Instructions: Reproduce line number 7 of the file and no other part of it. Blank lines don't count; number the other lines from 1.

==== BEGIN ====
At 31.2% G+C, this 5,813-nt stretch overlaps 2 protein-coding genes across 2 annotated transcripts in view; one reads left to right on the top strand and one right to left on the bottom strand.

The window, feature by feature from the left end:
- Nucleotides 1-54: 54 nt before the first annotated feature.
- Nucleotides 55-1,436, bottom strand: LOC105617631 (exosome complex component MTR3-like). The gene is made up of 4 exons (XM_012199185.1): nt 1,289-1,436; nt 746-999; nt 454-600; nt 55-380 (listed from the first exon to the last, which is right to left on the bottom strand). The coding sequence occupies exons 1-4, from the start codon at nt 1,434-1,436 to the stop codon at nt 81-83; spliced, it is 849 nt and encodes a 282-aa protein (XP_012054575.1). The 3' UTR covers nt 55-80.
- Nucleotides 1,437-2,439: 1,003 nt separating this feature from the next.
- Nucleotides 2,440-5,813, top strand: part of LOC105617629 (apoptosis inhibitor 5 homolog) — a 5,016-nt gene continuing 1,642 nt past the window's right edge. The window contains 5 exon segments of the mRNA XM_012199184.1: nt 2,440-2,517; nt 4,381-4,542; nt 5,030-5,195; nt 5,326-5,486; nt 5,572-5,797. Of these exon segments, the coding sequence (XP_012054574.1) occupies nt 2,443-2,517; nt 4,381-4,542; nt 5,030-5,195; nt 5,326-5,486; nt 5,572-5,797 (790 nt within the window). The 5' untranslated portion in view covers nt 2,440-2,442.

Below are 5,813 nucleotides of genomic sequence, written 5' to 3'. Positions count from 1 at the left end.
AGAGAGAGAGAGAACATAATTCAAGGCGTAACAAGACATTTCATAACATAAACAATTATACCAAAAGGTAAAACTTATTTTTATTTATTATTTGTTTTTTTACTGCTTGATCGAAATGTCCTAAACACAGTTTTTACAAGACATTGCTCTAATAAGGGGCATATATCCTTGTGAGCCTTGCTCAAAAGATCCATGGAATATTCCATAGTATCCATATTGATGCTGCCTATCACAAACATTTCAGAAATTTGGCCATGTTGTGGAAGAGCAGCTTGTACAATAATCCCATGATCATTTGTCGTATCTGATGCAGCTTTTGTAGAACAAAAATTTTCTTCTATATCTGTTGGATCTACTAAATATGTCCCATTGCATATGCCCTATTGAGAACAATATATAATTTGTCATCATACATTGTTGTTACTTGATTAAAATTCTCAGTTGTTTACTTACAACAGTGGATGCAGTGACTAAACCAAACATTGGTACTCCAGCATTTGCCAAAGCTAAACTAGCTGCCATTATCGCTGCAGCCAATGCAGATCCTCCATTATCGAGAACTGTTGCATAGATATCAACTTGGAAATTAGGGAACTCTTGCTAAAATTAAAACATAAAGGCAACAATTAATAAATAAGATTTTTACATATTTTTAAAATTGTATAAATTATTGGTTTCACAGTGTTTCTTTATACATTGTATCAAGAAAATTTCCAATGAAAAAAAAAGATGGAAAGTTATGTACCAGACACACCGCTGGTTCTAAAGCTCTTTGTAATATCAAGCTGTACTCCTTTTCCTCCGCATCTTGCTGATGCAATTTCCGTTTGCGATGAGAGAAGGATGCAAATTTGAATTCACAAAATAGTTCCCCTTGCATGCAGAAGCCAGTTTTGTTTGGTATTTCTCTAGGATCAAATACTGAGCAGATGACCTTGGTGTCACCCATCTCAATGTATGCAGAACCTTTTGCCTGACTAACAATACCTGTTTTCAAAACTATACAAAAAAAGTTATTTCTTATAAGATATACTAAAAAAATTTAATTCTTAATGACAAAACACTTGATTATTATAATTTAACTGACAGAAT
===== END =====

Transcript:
Below are 5,813 nucleotides of genomic sequence, written 5' to 3'. Positions count from 1 at the left end.